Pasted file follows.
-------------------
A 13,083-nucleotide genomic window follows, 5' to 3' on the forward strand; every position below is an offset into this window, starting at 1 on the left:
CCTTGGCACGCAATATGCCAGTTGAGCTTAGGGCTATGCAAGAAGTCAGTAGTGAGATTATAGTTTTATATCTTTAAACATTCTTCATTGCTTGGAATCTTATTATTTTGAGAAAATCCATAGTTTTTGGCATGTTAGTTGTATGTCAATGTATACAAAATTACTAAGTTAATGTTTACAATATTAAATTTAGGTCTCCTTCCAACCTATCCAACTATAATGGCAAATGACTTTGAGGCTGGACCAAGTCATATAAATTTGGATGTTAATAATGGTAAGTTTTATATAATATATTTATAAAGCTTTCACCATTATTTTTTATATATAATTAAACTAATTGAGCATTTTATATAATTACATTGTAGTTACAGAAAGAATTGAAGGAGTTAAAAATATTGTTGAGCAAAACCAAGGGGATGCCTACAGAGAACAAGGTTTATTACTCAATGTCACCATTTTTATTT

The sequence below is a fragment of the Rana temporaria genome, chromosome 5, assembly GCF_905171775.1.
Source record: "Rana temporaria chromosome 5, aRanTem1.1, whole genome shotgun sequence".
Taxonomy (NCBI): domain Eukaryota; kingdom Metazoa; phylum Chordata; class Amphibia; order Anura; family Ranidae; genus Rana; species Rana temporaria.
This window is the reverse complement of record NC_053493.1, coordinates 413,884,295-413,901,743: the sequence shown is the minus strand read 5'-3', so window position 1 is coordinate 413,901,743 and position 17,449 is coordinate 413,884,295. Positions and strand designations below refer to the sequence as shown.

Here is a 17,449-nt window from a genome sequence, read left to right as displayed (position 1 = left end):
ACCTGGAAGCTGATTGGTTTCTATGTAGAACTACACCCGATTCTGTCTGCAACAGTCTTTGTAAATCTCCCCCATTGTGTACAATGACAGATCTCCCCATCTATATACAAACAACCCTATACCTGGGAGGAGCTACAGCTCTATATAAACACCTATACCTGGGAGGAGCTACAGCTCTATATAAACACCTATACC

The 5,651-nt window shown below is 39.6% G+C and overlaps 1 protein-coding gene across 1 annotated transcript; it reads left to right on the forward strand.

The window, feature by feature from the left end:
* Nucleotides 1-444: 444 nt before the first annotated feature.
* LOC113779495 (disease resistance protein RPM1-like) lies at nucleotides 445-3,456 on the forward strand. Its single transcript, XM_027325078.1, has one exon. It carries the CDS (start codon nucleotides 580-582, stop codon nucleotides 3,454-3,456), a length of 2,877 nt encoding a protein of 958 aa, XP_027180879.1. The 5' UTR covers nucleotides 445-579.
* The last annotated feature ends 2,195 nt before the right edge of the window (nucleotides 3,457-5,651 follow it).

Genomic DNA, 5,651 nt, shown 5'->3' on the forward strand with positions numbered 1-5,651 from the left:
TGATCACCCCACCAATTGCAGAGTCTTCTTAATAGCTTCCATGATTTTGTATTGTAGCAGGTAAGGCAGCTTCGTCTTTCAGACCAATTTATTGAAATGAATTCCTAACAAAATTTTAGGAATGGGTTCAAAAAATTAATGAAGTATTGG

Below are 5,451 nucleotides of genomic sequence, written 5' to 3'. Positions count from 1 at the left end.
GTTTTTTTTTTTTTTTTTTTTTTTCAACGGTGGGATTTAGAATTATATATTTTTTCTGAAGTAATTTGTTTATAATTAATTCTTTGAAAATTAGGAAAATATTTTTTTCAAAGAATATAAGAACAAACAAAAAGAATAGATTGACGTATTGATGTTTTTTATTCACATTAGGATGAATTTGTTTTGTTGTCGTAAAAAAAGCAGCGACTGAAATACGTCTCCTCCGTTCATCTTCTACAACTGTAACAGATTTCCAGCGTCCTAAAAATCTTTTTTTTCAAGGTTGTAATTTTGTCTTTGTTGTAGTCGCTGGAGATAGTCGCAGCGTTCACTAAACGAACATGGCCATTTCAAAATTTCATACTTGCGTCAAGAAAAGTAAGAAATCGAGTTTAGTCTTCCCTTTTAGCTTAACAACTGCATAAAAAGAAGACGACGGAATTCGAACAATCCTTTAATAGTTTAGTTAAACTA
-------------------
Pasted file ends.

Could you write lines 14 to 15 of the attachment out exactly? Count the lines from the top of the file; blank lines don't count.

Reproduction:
Genomic DNA, 5,651 nt, shown 5'->3' on the forward strand with positions numbered 1-5,651 from the left:
TGATCACCCCACCAATTGCAGAGTCTTCTTAATAGCTTCCATGATTTTGTATTGTAGCAGGTAAGGCAGCTTCGTCTTTCAGACCAATTTATTGAAATGAATTCCTAACAAAATTTTAGGAATGGGTTCAAAAAATTAATGAAGTATTGG